Yields Low High

Robustness Generic Robust, yet fragile.

Events/structure Generic, fractalStructured, stylized

self-similar self-dissimilar

External behavior ComplexNominally simple

Internally SimpleComplex

Statistics Power lawsPower laws

only at criticality at all densities

- Power systems
- Computers
- Internet
- Software
- Ecosystems
- Extinction
- Turbulence

But when we look in detail at any of these examples...

…they have all the HOT features...

Summary

- Power laws are ubiquitous, but not surprising
- HOT may be a unifying perspective for many
- Criticality & SOC is an interesting and extreme special case…
- … but very rare in the lab, and even much rarer still outside it.
- Viewing a system as HOT is just the beginning.

The real work is…

- New Internet protocol design
- Forest fire suppression, ecosystem management
- Analysis of biological regulatory networks
- Convergent networking protocols
- etc

Weather

Spark sources

Flora and fauna

Topography

Soil type

Climate/season

Forest fires dynamicsIntensity

Frequency

Extent

Los Padres National Forest

Max Moritz

Red: human ignitions

(near roads)

Yellow: lightning (at high altitudes in ponderosa pines)

Brown: chaperal

Pink: Pinon

Juniper

Ignition and vegetation patterns in Los Padres National Forest

Santa Monica Mountains

Max Moritz and Marco Morais

Preliminary Results from the HFIRES simulations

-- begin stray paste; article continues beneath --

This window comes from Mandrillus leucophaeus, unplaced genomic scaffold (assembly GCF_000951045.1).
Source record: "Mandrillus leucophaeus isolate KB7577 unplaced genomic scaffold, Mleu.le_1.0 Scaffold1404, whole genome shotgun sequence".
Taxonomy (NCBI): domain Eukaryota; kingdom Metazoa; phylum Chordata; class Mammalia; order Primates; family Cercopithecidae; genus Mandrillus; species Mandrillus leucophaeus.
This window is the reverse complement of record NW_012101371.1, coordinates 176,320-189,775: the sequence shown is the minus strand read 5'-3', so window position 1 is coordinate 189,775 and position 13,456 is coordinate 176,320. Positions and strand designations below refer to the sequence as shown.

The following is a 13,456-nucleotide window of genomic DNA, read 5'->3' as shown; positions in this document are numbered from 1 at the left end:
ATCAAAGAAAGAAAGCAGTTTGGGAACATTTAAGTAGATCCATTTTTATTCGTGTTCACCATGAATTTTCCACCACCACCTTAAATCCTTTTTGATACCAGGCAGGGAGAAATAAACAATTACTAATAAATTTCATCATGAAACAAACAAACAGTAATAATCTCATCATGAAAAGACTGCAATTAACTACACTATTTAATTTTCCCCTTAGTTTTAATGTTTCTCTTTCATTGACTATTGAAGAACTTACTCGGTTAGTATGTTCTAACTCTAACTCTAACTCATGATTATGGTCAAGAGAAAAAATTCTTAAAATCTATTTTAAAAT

(no Extreme Weather conditions included)

Fire scar shapes are compact

Data: typical five year period

HFIREs Simulations: typical five

year period

What is the optimization problem?

(we have not answered this question for fires today)

Plausibility Argument:

- Fire is a dominant disturbance which shapes terrestrial ecosystems
- Vegetation adapts to the local fire regime
- Natural and human suppression plays an important role
- Over time, ecosystems evolve resilience to common variations
- But may be vulnerable to rare events
- Regardless of whether the initial trigger for the event is large or small

HFIREs Simulations:

- We assume forests have evolved this resiliency (GIS topography
- and fuel models)
- For the disturbance patterns in California (ignitions, weather models)
- And study the more recent effect of human suppression
- Find consistency with HOT theory
- But it remains to be seen whether a model which is optimized or
- evolves on geological times scales will produce similar results

The shape of trees

by Karl Niklas

Simulations of selective

pressure shaping early

plants

- L: Light from the sun (no overlapping branches)
- R: Reproductive success (tall to spread seeds)
- M: Mechanical stability (few horizontal branches)
- L,R,M: All three look like real trees

Our hypothesis is that robustness in an uncertain environment is the

dominant force shaping complexity in most biological, ecological, and

technological systems